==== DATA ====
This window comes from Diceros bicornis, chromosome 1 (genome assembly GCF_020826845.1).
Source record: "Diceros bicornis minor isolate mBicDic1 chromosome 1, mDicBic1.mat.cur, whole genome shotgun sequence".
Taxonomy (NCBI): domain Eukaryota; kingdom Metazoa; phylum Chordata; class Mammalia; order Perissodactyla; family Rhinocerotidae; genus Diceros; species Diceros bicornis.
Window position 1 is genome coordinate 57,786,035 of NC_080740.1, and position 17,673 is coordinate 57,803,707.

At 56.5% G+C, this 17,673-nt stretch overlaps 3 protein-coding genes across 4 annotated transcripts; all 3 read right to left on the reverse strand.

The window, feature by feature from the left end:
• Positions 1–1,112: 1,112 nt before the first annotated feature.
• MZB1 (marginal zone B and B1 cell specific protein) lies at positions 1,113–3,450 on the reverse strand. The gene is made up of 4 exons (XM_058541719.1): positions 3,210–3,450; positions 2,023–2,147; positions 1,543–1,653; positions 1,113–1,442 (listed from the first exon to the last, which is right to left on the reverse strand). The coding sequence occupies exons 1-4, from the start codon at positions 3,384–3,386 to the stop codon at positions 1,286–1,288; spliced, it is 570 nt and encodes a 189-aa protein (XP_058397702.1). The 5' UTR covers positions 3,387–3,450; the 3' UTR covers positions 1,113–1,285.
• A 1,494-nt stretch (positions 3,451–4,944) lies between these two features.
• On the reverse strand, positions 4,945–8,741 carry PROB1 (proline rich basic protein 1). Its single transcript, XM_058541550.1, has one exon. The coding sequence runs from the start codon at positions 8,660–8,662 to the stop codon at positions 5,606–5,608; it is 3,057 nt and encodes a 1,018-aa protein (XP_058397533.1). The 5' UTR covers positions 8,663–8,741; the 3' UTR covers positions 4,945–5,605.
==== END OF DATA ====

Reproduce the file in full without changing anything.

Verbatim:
This window comes from Diceros bicornis, chromosome 1 (genome assembly GCF_020826845.1).
Source record: "Diceros bicornis minor isolate mBicDic1 chromosome 1, mDicBic1.mat.cur, whole genome shotgun sequence".
Taxonomy (NCBI): domain Eukaryota; kingdom Metazoa; phylum Chordata; class Mammalia; order Perissodactyla; family Rhinocerotidae; genus Diceros; species Diceros bicornis.
Window position 1 is genome coordinate 57,786,035 of NC_080740.1, and position 17,673 is coordinate 57,803,707.

At 56.5% G+C, this 17,673-nt stretch overlaps 3 protein-coding genes across 4 annotated transcripts; all 3 read right to left on the reverse strand.

The window, feature by feature from the left end:
• Positions 1–1,112: 1,112 nt before the first annotated feature.
• MZB1 (marginal zone B and B1 cell specific protein) lies at positions 1,113–3,450 on the reverse strand. The gene is made up of 4 exons (XM_058541719.1): positions 3,210–3,450; positions 2,023–2,147; positions 1,543–1,653; positions 1,113–1,442 (listed from the first exon to the last, which is right to left on the reverse strand). The coding sequence occupies exons 1-4, from the start codon at positions 3,384–3,386 to the stop codon at positions 1,286–1,288; spliced, it is 570 nt and encodes a 189-aa protein (XP_058397702.1). The 5' UTR covers positions 3,387–3,450; the 3' UTR covers positions 1,113–1,285.
• A 1,494-nt stretch (positions 3,451–4,944) lies between these two features.
• On the reverse strand, positions 4,945–8,741 carry PROB1 (proline rich basic protein 1). Its single transcript, XM_058541550.1, has one exon. The coding sequence runs from the start codon at positions 8,660–8,662 to the stop codon at positions 5,606–5,608; it is 3,057 nt and encodes a 1,018-aa protein (XP_058397533.1). The 5' UTR covers positions 8,663–8,741; the 3' UTR covers positions 4,945–5,605.